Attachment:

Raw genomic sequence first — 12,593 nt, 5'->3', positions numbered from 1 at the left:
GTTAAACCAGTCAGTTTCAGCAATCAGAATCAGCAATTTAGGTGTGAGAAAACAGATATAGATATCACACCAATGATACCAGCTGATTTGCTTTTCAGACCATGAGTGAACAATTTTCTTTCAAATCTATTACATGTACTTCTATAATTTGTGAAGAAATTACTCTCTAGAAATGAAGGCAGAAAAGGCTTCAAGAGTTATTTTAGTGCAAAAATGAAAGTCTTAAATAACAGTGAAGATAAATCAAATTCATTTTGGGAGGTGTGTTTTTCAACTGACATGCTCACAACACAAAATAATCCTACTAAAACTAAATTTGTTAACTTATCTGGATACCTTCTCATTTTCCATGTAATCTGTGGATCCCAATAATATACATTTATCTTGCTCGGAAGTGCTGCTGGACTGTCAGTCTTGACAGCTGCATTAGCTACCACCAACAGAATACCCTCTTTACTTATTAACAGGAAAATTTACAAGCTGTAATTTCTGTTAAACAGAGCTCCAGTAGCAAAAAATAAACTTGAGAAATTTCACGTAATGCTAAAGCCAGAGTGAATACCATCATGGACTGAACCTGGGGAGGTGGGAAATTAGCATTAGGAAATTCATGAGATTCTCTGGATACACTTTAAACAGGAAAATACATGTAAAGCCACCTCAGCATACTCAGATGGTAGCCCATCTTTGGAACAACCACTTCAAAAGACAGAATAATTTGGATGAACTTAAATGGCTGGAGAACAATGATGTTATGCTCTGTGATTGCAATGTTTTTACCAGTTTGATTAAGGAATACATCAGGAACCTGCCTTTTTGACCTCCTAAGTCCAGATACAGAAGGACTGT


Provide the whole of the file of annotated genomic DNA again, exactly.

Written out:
Raw genomic sequence first — 12,593 nt, 5'->3', positions numbered from 1 at the left:
GTTAAACCAGTCAGTTTCAGCAATCAGAATCAGCAATTTAGGTGTGAGAAAACAGATATAGATATCACACCAATGATACCAGCTGATTTGCTTTTCAGACCATGAGTGAACAATTTTCTTTCAAATCTATTACATGTACTTCTATAATTTGTGAAGAAATTACTCTCTAGAAATGAAGGCAGAAAAGGCTTCAAGAGTTATTTTAGTGCAAAAATGAAAGTCTTAAATAACAGTGAAGATAAATCAAATTCATTTTGGGAGGTGTGTTTTTCAACTGACATGCTCACAACACAAAATAATCCTACTAAAACTAAATTTGTTAACTTATCTGGATACCTTCTCATTTTCCATGTAATCTGTGGATCCCAATAATATACATTTATCTTGCTCGGAAGTGCTGCTGGACTGTCAGTCTTGACAGCTGCATTAGCTACCACCAACAGAATACCCTCTTTACTTATTAACAGGAAAATTTACAAGCTGTAATTTCTGTTAAACAGAGCTCCAGTAGCAAAAAATAAACTTGAGAAATTTCACGTAATGCTAAAGCCAGAGTGAATACCATCATGGACTGAACCTGGGGAGGTGGGAAATTAGCATTAGGAAATTCATGAGATTCTCTGGATACACTTTAAACAGGAAAATACATGTAAAGCCACCTCAGCATACTCAGATGGTAGCCCATCTTTGGAACAACCACTTCAAAAGACAGAATAATTTGGATGAACTTAAATGGCTGGAGAACAATGATGTTATGCTCTGTGATTGCAATGTTTTTACCAGTTTGATTAAGGAATACATCAGGAACCTGCCTTTTTGACCTCCTAAGTCCAGATACAGAAGGACTGT